Atmosphere. That is what The Killer… does to perfection. From the outside looking in, I would have guessed that this was a Giallo made in the early part of the sixties and not a product of the mid-seventies. At this point in the stage of the Giallo, the conventions were really becoming prominent and the supernatural had all but been ruled out of the element. It seems that these films so often start off by hinting at the supernatural but as the film would progress, you would learn that this killer is simply a sinister human being. The Killer… however remains ambiguous until the final minutes as this ancient history of this theater comes to light. Are these characters going mad or is there a legitimate spirit moving within these events? While doing this, I couldn’t help but be reminded of older Hollywood horror films such as The House on Haunted Hill, which used a lot of the same tension and a similar “Ten Little Indians” style plot device. There is a legitimate air of fear by including this supernatural element, something that is often lost within most slashers and Giallo titles.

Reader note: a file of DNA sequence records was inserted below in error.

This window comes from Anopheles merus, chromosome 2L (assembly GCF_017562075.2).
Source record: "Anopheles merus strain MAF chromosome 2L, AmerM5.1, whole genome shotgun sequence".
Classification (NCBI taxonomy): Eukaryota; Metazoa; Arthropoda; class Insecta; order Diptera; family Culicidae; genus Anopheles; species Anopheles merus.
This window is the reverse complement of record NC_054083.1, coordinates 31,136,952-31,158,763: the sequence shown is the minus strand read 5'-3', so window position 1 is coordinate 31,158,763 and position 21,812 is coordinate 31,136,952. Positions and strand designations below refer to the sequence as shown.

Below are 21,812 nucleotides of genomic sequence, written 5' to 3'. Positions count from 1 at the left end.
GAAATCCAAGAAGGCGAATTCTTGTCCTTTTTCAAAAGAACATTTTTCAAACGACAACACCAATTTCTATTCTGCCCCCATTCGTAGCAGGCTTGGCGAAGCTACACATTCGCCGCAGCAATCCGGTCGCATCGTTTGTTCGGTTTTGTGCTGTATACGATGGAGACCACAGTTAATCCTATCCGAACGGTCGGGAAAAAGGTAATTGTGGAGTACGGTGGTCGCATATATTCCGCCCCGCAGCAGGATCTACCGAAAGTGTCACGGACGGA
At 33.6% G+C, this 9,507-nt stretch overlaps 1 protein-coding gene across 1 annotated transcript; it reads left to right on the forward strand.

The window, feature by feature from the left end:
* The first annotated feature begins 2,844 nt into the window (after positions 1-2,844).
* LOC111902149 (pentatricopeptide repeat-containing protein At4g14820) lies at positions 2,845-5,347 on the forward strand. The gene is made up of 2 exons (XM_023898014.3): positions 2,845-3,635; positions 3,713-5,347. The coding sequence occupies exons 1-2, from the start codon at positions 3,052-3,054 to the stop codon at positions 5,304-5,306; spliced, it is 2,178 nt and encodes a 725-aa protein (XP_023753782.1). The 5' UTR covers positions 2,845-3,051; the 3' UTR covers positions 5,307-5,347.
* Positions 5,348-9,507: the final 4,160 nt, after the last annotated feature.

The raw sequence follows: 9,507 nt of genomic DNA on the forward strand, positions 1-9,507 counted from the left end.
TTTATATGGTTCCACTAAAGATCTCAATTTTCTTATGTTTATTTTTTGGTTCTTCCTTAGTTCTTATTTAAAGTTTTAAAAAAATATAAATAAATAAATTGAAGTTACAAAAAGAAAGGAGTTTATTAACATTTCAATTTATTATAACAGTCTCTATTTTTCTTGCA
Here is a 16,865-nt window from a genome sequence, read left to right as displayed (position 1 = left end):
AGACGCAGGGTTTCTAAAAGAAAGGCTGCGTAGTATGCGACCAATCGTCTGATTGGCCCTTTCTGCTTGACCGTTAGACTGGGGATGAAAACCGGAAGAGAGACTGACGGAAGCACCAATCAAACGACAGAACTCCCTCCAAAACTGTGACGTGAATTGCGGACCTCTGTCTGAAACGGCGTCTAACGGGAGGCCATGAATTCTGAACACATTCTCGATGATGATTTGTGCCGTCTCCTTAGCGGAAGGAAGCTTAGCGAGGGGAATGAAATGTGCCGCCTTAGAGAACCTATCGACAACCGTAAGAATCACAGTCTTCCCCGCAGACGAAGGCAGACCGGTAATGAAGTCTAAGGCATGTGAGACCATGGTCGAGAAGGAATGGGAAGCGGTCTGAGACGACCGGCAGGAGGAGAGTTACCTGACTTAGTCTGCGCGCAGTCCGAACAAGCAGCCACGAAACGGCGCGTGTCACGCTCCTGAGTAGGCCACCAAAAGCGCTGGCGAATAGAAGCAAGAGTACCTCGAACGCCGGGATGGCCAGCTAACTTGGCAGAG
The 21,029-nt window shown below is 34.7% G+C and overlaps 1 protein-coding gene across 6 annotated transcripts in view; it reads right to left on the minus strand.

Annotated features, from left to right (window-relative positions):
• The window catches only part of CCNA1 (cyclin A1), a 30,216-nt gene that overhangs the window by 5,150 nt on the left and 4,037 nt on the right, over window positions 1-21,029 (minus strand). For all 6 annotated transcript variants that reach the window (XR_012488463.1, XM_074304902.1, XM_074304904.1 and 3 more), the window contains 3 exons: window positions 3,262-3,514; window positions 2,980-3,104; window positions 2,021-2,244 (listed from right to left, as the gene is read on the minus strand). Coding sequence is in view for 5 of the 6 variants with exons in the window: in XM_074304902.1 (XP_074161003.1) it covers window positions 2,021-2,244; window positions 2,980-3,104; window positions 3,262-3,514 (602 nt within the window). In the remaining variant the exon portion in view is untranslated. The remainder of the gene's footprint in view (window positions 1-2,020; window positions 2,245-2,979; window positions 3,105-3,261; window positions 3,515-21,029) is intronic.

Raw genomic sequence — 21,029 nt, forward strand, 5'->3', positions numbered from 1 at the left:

Finally, The Killer Reserved Nine Seats is also interesting for its breaking of various taboos throughout. It is odd to see in a film this old, a lesbian couple actually being treated relatively fare within the plot. Although they can be snakes, as everyone in the story is shown to be throughout, you also get the idea that there is a legitimate “relationship” that these two share. Rather than their simply being scornful fornicators. Even if there are hints that one of the two may not be the most faithful, the two do seem to share a true relationship of sorts. The violence for the most part is generally tame, with only one murder breaking through the borders of bad taste. Similar to What Have You Done to Solange?, vagina mutilation is once again on tap. This one murder actually stands out, while the rest are pretty bland throat slashings or stabbings that never go much further than your average stage death. That one death does almost make up for the lack of blood however, as the ferocity is something to be seen. The killer, who looks rather silly to be honest, seems like a barbarian as he repeatedly stabs this poor woman. As is customary, the killer wears his black gloves but he also sports a very strange looking “old man” mask that features a giant uni-brow that covers his forehead. Weird? Sure. Entertaining? Oh my yes!